June 18, 2014
Pamela Wallin believed Conservative senators had placed a spy in her office as part of a plot by members of her own party to “get her,” a new book alleges.
“Wallin believed, as she told me in October 2013, that hard-core right-wing elements in the Conservative caucus had it out for her because she didn’t ‘have an “R” branded on my forehead’ — she was not Reform enough,” writes Patrick Boyer in Our Scandalous Senate.
“Revealing her expense claim materials … was, Wallin feared, their plot to get her,” Boyer writes in the new book, which he said reflects his conversations with Wallin.
Alison Stodin had come to work for Wallin in July 2012 on the recommendation of the Conservative Senate whip’s office. Stodin was also a long-time acquaintance of Sen. Carolyn Stewart Olsen, whom Wallin has publicly suggested was a rival within the Tory Senate caucus. Stewart Olsen helped pen a damning report about Wallin’s travel last year, and it was Stodin who first alerted senators to what she considered to be questionable expense claims by Wallin.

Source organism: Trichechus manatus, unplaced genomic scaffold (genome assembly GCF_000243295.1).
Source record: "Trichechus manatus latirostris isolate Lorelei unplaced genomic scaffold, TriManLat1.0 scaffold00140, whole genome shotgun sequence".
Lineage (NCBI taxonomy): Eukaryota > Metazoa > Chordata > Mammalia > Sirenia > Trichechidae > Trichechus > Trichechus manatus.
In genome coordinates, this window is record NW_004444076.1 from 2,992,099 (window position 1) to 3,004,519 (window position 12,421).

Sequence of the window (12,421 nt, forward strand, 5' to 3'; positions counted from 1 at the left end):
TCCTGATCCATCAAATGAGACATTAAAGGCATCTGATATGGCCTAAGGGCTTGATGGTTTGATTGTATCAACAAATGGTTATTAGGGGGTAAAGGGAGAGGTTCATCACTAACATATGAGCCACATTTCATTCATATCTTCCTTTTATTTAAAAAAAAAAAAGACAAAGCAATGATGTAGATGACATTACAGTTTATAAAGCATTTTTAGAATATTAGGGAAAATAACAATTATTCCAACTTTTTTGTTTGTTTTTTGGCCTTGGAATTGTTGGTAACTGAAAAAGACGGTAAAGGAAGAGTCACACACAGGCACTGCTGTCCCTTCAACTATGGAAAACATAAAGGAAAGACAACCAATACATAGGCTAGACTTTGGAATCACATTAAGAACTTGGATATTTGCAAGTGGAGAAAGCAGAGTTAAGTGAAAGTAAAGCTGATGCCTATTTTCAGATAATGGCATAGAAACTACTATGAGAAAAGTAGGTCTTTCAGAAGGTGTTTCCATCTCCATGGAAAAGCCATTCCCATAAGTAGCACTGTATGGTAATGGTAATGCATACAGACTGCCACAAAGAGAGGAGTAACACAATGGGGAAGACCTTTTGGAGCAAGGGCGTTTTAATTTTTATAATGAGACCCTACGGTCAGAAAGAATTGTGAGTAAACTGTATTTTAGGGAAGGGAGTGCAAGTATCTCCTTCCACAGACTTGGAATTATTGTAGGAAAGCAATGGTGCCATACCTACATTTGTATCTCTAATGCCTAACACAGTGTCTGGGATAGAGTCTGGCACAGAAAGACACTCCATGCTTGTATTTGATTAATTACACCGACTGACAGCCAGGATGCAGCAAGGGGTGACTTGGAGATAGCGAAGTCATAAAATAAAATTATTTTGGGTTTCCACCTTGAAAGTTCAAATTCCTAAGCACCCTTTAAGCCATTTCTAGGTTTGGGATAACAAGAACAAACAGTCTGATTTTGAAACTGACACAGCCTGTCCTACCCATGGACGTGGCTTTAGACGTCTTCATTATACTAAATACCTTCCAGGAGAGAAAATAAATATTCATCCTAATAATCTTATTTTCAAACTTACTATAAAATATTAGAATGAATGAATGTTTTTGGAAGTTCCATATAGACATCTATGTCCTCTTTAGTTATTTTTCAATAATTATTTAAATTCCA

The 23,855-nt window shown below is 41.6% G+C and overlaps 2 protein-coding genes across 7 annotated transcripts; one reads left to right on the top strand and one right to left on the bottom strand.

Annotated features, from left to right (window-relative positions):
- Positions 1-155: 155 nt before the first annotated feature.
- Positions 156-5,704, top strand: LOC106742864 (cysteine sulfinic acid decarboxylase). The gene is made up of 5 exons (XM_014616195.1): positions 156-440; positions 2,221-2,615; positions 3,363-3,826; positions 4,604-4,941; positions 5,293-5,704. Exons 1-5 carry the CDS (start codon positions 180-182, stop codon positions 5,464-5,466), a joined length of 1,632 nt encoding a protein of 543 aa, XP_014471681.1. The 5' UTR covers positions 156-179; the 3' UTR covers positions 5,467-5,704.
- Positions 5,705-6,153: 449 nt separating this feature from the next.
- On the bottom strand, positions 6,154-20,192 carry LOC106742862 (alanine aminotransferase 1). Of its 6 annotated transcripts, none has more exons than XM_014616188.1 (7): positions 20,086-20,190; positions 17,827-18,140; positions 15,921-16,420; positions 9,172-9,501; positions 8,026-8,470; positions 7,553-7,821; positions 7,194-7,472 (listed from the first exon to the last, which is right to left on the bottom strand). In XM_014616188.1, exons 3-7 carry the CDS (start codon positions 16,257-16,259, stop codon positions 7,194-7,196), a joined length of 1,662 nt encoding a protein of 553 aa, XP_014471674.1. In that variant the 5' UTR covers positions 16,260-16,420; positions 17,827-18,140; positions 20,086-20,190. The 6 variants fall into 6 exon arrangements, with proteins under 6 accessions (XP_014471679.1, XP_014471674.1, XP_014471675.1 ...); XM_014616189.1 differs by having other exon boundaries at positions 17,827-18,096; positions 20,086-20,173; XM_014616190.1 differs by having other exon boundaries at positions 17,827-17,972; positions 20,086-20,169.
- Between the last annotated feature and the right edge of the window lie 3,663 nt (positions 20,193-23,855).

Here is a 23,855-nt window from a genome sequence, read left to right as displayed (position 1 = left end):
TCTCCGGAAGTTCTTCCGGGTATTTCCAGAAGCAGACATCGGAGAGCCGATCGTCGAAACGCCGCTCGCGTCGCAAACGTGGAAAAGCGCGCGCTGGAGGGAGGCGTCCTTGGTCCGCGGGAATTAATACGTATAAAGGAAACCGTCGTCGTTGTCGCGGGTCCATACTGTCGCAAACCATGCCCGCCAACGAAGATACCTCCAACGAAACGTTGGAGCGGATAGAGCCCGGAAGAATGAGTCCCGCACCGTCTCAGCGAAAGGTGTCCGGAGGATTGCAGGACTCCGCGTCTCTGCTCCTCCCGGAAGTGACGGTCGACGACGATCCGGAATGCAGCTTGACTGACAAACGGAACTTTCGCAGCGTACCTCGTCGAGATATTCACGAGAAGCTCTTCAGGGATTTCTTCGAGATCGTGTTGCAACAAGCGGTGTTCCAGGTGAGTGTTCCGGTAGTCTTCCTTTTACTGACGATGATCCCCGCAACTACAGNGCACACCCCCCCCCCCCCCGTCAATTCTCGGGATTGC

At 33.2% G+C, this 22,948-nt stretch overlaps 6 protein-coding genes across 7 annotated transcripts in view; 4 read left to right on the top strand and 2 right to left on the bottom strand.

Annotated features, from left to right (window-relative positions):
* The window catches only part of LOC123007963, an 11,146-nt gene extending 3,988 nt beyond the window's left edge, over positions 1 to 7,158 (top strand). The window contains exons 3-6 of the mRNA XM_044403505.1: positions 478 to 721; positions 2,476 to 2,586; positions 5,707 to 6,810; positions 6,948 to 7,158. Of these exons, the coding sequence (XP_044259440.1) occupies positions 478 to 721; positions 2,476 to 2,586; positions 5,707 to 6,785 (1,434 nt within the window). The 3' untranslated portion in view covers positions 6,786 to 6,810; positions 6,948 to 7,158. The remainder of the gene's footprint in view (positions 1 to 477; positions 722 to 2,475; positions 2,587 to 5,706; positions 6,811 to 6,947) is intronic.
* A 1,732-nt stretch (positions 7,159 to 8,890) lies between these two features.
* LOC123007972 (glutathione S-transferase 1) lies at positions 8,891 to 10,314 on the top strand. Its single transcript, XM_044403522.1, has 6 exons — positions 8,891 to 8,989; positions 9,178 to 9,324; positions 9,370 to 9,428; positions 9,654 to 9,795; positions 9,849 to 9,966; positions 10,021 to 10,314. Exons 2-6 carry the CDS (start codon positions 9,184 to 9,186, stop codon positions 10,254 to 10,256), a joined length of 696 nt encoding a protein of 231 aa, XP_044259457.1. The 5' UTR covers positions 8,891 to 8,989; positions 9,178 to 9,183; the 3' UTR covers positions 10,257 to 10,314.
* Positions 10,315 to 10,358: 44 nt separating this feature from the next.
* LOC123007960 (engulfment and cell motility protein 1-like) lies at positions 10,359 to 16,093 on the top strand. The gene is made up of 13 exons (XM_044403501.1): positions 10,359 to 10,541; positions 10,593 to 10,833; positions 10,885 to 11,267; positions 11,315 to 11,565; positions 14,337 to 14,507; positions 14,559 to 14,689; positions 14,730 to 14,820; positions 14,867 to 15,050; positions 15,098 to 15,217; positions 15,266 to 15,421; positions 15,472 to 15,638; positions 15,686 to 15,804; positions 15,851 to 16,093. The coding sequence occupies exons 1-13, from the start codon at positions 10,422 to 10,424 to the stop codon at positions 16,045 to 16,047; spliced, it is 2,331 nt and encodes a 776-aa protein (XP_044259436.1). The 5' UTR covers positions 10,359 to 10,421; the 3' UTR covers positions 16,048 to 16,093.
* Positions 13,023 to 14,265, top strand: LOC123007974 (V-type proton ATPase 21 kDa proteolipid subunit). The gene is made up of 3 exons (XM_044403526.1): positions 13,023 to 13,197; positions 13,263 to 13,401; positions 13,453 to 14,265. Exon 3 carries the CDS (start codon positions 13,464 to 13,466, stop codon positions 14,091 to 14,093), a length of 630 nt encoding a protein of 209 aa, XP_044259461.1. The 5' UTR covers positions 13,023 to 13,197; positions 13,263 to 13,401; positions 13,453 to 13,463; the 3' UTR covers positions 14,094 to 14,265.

“She now saw Stodin as a plant, sent into her office to nail down incriminating evidence,” Boyer writes. “Wallin believed that whatever mess she had with her accounts paled in comparison to her personal vulnerability and political isolation among back-stabbers on The Hill.”